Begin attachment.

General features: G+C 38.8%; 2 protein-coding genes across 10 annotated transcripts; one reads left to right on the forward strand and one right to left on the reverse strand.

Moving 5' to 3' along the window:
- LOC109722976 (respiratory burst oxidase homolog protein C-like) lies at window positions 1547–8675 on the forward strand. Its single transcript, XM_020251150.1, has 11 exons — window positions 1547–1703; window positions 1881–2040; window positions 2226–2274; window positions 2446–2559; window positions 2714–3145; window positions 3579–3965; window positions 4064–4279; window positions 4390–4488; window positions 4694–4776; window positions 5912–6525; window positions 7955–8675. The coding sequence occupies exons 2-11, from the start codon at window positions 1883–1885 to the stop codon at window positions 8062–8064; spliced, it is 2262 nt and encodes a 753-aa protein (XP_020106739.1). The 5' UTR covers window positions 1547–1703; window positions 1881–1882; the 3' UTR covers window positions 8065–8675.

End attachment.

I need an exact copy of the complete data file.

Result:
General features: G+C 38.8%; 2 protein-coding genes across 10 annotated transcripts; one reads left to right on the forward strand and one right to left on the reverse strand.

Moving 5' to 3' along the window:
- LOC109722976 (respiratory burst oxidase homolog protein C-like) lies at window positions 1547–8675 on the forward strand. Its single transcript, XM_020251150.1, has 11 exons — window positions 1547–1703; window positions 1881–2040; window positions 2226–2274; window positions 2446–2559; window positions 2714–3145; window positions 3579–3965; window positions 4064–4279; window positions 4390–4488; window positions 4694–4776; window positions 5912–6525; window positions 7955–8675. The coding sequence occupies exons 2-11, from the start codon at window positions 1883–1885 to the stop codon at window positions 8062–8064; spliced, it is 2262 nt and encodes a 753-aa protein (XP_020106739.1). The 5' UTR covers window positions 1547–1703; window positions 1881–1882; the 3' UTR covers window positions 8065–8675.